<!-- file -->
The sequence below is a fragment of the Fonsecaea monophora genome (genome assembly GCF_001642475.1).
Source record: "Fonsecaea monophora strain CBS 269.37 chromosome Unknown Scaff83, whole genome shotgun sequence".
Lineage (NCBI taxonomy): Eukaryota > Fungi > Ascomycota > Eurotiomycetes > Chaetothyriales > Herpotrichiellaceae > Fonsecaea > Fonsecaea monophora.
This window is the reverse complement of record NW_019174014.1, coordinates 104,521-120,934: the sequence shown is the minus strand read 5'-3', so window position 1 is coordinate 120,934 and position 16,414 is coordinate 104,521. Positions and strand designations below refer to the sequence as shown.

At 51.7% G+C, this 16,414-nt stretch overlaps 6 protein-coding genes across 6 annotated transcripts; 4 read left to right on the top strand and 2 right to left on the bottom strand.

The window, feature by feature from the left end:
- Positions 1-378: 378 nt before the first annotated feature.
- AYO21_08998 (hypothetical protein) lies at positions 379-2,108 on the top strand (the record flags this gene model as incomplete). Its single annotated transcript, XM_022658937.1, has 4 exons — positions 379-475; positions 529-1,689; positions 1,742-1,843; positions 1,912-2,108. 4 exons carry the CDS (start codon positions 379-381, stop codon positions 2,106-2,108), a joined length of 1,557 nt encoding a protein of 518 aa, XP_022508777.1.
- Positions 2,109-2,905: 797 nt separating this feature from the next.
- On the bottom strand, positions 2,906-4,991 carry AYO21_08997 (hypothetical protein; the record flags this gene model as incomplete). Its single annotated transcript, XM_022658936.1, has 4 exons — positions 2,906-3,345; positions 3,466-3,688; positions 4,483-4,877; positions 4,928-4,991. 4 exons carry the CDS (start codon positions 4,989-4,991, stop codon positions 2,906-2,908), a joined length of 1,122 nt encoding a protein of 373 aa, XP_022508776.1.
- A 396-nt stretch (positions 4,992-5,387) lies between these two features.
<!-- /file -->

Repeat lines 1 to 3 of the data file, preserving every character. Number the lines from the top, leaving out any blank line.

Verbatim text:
The sequence below is a fragment of the Fonsecaea monophora genome (genome assembly GCF_001642475.1).
Source record: "Fonsecaea monophora strain CBS 269.37 chromosome Unknown Scaff83, whole genome shotgun sequence".
Lineage (NCBI taxonomy): Eukaryota > Fungi > Ascomycota > Eurotiomycetes > Chaetothyriales > Herpotrichiellaceae > Fonsecaea > Fonsecaea monophora.